Intel and Microm have just teamed up to work on a 3 bit-per-cell flash drive! now we can store 50 % more data on a flash drive the same size. Now an 8Gb can be the same size as a 12GB. Before I get into this, I will explain how a regular flash drive works. Any flash drive (or SSD) you find has cells. A 1GB flash drive has 4294967296 cells in it. Each cell can store 2 bits of data in it, effectively making the number of cells half the number of stored bits. Each cell can be either a 1 or an 0. The computer can read this, as even numbers are binary-compatible. See the problem?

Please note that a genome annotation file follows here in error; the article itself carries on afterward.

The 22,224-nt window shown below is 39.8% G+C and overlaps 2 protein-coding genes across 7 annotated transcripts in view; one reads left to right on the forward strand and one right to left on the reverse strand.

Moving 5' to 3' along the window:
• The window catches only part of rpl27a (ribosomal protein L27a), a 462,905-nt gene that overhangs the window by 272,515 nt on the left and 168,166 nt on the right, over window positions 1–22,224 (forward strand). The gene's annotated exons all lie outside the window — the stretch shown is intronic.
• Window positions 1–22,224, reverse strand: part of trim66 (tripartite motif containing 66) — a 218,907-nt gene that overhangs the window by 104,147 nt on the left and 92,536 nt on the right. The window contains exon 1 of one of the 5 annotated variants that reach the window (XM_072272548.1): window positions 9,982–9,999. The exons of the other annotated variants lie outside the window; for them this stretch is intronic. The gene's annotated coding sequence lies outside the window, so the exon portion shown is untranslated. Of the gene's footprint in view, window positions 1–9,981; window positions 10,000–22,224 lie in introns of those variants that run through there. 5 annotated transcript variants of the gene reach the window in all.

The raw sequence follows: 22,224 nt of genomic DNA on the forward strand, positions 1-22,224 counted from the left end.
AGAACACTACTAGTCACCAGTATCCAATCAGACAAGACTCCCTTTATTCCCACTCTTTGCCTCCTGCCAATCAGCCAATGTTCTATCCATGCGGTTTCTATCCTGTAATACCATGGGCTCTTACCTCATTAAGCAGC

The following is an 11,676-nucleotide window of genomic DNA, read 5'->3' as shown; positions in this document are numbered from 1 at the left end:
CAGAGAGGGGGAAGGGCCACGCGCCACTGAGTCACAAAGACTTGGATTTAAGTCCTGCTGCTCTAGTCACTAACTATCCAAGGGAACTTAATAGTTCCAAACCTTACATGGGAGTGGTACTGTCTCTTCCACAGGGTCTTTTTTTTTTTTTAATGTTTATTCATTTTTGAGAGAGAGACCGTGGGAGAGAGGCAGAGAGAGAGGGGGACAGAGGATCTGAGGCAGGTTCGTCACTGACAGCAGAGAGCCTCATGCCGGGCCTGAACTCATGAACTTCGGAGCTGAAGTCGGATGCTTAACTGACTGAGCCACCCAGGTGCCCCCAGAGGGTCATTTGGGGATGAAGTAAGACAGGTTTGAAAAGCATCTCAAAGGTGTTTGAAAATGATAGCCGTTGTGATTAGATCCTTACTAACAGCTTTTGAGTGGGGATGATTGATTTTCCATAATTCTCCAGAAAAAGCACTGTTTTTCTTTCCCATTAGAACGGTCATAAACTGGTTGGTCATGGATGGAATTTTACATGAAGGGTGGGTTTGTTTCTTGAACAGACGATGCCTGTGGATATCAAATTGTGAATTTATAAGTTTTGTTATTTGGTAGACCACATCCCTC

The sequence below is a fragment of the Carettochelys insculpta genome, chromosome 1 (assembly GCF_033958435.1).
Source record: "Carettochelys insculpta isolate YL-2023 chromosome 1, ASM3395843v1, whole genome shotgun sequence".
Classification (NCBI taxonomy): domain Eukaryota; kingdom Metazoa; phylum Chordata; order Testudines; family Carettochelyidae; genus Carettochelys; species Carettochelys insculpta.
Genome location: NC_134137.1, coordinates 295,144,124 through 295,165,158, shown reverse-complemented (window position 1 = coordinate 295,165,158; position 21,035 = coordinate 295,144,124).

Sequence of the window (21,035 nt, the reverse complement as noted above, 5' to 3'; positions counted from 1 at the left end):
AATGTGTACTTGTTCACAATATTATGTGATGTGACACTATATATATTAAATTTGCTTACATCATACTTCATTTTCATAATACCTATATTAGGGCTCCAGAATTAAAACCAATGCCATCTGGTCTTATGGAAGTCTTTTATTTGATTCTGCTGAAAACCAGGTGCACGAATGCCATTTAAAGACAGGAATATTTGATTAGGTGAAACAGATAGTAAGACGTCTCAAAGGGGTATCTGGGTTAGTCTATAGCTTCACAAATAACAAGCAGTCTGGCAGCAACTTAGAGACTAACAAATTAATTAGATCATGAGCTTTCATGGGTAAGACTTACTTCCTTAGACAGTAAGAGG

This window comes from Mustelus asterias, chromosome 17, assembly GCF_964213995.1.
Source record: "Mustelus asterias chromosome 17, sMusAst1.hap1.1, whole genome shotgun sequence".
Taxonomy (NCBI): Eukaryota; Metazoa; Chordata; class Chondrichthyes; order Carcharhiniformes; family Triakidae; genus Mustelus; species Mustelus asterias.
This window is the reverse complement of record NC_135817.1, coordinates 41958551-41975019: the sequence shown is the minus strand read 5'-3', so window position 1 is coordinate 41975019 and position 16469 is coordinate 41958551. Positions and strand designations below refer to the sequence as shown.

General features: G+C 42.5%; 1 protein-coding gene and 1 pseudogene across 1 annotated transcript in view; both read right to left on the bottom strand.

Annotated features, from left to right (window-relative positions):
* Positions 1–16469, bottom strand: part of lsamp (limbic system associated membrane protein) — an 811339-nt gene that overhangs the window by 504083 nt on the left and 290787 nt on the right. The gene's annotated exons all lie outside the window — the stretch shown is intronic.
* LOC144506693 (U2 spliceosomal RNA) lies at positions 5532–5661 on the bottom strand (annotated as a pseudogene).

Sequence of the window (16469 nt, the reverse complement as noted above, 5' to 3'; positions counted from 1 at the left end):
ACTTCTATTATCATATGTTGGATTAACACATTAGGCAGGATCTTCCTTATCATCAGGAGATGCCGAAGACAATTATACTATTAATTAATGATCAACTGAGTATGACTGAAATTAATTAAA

A computer would have to read a 3bpc flash drive 2 cells at a time to be able to read the contents. That makes it unstable. I’d be interested to see how the mathematicians worked it out. Why didn’t they jump to 4bpc? Why not hexadecimal (0123456789abcde)? What is the 3rd bit?
Anyone else interested?